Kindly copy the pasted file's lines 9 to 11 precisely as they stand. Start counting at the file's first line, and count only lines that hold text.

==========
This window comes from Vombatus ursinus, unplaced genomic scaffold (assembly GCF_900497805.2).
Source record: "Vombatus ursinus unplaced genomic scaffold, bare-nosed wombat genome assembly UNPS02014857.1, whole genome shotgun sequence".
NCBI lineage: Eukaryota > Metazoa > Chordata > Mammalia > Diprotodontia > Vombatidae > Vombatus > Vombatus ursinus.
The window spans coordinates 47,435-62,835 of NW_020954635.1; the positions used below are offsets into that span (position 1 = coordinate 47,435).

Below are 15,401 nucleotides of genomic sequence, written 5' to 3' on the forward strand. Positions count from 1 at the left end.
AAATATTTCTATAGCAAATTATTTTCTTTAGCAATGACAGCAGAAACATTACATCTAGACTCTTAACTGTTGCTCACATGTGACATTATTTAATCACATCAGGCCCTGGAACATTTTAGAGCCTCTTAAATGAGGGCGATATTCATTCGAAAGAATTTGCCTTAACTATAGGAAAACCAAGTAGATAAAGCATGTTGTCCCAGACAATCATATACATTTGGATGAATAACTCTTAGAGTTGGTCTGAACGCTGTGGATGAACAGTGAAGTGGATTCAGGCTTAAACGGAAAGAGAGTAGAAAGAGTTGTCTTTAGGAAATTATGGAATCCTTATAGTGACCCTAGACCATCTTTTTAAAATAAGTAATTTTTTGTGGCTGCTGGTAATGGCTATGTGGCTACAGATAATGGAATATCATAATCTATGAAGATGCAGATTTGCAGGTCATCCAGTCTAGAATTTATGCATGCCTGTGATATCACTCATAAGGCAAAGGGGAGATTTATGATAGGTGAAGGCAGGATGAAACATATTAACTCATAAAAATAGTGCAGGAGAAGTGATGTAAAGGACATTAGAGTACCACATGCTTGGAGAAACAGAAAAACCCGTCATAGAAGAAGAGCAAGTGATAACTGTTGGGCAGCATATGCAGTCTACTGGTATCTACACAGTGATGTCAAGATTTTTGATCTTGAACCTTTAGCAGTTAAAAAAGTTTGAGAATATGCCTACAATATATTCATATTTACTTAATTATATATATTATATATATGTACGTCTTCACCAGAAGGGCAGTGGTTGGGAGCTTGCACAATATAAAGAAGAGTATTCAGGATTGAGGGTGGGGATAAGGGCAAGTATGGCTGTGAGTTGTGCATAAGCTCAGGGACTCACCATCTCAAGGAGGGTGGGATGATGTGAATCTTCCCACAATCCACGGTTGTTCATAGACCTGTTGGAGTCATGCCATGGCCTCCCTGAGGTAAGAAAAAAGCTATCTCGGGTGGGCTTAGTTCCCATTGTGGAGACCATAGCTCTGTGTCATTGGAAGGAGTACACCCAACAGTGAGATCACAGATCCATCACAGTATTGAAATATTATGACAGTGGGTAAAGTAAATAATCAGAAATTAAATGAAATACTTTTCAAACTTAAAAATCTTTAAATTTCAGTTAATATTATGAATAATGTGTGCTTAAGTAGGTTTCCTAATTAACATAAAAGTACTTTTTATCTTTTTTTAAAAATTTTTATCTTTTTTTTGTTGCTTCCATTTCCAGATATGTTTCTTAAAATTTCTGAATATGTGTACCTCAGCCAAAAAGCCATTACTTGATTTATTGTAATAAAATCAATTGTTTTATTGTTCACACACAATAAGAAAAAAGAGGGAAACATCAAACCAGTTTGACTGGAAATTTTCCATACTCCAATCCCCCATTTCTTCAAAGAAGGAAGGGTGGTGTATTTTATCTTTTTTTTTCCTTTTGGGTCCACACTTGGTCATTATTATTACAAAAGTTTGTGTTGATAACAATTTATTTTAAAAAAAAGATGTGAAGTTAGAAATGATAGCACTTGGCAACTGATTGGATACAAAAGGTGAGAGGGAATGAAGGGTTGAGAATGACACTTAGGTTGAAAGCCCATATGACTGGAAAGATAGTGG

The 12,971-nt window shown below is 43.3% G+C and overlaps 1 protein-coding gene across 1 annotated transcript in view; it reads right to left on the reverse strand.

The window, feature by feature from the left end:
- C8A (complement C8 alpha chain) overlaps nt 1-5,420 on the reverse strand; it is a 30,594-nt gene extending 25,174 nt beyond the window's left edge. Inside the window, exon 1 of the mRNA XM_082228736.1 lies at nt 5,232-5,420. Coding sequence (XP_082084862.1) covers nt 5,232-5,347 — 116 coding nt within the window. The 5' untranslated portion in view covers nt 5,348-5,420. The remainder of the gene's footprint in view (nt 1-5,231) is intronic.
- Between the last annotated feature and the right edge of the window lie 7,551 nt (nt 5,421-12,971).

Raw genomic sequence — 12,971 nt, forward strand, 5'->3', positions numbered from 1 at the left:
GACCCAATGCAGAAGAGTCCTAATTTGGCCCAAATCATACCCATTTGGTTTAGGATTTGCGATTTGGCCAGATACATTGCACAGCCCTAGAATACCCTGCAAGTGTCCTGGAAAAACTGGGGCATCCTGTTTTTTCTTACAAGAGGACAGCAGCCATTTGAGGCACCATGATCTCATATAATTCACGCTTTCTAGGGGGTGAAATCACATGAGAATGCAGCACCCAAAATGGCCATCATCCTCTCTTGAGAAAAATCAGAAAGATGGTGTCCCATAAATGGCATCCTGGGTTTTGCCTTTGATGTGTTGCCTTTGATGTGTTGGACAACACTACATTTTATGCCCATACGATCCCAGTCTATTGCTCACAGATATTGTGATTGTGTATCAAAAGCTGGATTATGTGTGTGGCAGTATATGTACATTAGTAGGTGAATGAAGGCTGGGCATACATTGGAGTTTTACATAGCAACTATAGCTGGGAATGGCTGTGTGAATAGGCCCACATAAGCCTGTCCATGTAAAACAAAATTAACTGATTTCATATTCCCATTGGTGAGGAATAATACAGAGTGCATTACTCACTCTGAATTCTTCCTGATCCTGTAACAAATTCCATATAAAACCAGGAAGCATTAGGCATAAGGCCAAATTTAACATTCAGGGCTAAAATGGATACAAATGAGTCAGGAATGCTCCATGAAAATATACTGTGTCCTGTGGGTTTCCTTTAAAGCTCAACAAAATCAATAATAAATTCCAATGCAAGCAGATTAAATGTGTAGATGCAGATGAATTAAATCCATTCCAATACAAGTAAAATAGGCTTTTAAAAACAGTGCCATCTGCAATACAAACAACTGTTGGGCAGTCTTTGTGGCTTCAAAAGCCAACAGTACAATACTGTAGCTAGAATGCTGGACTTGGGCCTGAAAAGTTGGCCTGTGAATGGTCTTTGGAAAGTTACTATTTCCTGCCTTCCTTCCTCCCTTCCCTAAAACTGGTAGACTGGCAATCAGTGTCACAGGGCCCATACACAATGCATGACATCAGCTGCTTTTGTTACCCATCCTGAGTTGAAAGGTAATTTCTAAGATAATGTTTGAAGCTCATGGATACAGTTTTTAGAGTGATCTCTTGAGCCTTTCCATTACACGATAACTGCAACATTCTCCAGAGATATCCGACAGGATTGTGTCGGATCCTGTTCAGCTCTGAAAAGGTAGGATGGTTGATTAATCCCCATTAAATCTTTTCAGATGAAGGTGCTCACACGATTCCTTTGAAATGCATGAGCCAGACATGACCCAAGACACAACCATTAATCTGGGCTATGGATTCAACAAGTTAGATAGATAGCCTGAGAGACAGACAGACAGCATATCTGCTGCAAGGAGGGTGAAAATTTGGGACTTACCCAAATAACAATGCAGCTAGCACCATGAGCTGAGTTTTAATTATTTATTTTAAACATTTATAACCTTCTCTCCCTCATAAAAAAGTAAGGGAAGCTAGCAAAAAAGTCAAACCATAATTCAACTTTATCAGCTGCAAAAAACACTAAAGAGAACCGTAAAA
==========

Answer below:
- C8A (complement C8 alpha chain) overlaps nt 1-5,420 on the reverse strand; it is a 30,594-nt gene extending 25,174 nt beyond the window's left edge. Inside the window, exon 1 of the mRNA XM_082228736.1 lies at nt 5,232-5,420. Coding sequence (XP_082084862.1) covers nt 5,232-5,347 — 116 coding nt within the window. The 5' untranslated portion in view covers nt 5,348-5,420. The remainder of the gene's footprint in view (nt 1-5,231) is intronic.
- Between the last annotated feature and the right edge of the window lie 7,551 nt (nt 5,421-12,971).

Raw genomic sequence — 12,971 nt, forward strand, 5'->3', positions numbered from 1 at the left: